LAW & ORDER – Tramps, Vagrants, Tinkers, Imposters
Accreditation the Redcar and Saltburn-by-the-Sea 03/06/1870.
TRAMPS, VAGRANTS, TINKERS, IMPOSTERS
It is not remarkable that watering places and seaside resorts should be the favourite haunt of tramps and vagrants, for such persons suppose naturally enough that these communities offer special advantages for the exercise of craft of those who live by preying. It has been assumed of late years that a number of these social pests has considerably diminished; nevertheless, whatever may be the case in towns, the country and the seaside and never be without a class of habitual vagrants – beggars, and pilfer is by profession. The great majority of the is mendicants are able bodied men, whose common pretence is, that they are in search of work, though most generally they are of the class who, from their particular constitution would rather die than work. There are, moreover, persons whom decent labourers would not allow to be so shaded with them. Many of them have been brought up in the workhouses; others are discharged soldiers of bad character, or even deserters from the Army; not if you are dissipated broken down workmen, who, while tramping in search of work, have acquired the tramp’s bad habits and love of idleness. Many of them have been brought up to crime but want the skill and daring necessary to success in their profession. They often make pretence of occupation under cover of which they approach houses to beg, steal, or bully unprotected women -they are vendor’s of steel pens, paper, laces; tinkers, china menders, umbrella repairers, and ballad singers. They are much given to small thefts, most of them are believed capable of any crime, though in fact they attempt but few crimes; for, after all, they are pulled creatures and feel that society with its police is too strong for them. About one fifth of these vagrants are women who generally travel with men, and process they are widows, and their husbands are ill or out of work. There is freemasonry among them, and the houses of those who are wont to disperse small sums and broken victuals to beggars are well known to them, and any new house of the kind is speedily recognised and made known to their followers. It is difficult to understand what are the pleasures of the unsettled and shifty mode of life; it is probable that freedom and the ability to live without working hard its chief attractions. They have been well described as wondering about “ready to commit any crime, but not planning any crimes; quite ready to rob, but very much afraid of large dogs; very courageous against unprotected women, but school sulkers’ when a broad shouldered labourer turns his eye their way; with no purpose except wondering, no restraint except hunger, no all except of getting drunk upon someone looking haul, nomads in the midst of civilisation, simple savages without resources.” These imposters are, however, occasionally detected, and for the sake of putting on guard the charitable disposed in this neighbourhood, we have called attention to the subject with a special reference to two recent cases of imposture, neither of which were, unfortunately, brought to justice. The week before last, a man, pretending to be lame, giving his name as George Baker, and stating that he had been 17 weeks in the North Riding Infirmary, at Middlesbrough row, with a broken thigh applied to a subscriber to the Convalescent home for a recommendation; though the man’s story was very circumstantial, and his lameness apparently genuine, a doubt was suggested to the mind of the subscriber, and it was decided to communicate with the Secretary of the Infirmary, and in the meantime, some temporary relief was given to the man, who professed to be penniless. The answer from the Infirmary was to the effect that no such person as George Baker, or any man with a broken thigh, was known to have been in the Infirmary at the time stated. The application was made on Saturday, and on the following Monday, the man appeared a game, but as the answer had not arrived from the Infirmary. He was put off till the evening; and it seems he then suspected detection, for he was seen the same evening, near Marske, walking without a stick and perfectly sound. The second case of the kind occurred last week, when a woman named Johnson, professedly residing in Redcar, appeared with many tears to the charity of several ladies in courtroom, stating that her child had died that day and her family were in great distress; some of the ladies gave her money, others clothes, at one house, however, in consequence of the indisposition of the lady (the woman always ask to see the mistress of the house). The master saw and cross questioned the woman, saying he would make enquiries next day, when it was found that the woman was a mere making impostor, and not resident in either Coatham or Redcar, and her name and description were given to the police. The morale of all this is that indiscriminate alms giving inevitably does more harm than good, and as cases of real poverty and distress undoubtedly exist, it is best and wisest to exercise our benevolence towards the sick and needy poor of our own district, and to turn a deaf ear to the plausible and mendacious stories of fragrance and imposters.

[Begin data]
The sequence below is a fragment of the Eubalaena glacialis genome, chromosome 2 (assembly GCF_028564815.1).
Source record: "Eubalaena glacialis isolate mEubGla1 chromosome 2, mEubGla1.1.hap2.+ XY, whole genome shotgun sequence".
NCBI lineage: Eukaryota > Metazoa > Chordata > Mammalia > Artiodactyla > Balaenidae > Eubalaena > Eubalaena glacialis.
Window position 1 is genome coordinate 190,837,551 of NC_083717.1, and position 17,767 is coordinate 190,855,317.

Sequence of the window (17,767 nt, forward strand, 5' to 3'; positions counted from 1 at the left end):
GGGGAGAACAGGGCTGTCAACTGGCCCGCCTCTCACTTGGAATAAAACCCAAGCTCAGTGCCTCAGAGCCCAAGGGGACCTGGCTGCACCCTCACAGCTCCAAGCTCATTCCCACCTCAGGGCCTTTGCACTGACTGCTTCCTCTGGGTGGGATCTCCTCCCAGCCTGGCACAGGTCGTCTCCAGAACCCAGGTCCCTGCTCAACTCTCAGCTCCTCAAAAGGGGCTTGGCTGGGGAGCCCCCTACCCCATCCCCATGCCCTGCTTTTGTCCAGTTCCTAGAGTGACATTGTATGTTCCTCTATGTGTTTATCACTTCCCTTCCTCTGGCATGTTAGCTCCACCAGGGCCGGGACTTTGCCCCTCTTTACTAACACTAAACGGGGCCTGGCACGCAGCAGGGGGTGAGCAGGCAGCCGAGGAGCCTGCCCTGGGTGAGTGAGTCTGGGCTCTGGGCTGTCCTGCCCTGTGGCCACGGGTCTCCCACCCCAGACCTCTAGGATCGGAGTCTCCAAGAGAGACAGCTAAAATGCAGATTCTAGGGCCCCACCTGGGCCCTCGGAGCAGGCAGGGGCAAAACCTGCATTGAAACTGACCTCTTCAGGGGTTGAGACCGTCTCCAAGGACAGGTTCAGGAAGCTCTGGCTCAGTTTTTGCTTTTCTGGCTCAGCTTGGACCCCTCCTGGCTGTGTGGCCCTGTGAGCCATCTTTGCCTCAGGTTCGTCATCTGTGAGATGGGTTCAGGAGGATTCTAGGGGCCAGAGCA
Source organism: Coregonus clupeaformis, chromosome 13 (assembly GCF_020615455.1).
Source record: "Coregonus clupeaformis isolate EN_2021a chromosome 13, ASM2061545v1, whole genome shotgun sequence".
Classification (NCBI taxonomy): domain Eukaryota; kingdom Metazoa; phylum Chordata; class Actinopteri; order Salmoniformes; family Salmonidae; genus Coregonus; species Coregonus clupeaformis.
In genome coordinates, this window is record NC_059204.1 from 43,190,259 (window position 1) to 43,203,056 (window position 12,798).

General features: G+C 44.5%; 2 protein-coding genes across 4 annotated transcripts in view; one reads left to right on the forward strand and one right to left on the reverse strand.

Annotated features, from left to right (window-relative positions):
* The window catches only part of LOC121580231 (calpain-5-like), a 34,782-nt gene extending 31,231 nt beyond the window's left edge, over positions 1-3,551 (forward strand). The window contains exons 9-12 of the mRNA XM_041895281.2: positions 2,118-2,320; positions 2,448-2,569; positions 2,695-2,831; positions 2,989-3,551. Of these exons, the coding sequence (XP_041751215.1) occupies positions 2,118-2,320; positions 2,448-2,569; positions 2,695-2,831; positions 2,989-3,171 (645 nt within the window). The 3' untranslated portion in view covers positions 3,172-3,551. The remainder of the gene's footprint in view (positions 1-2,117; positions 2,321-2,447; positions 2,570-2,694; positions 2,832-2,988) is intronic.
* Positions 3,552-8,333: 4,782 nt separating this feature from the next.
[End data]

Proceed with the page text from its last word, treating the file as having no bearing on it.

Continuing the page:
July 20, 2013 Law & Order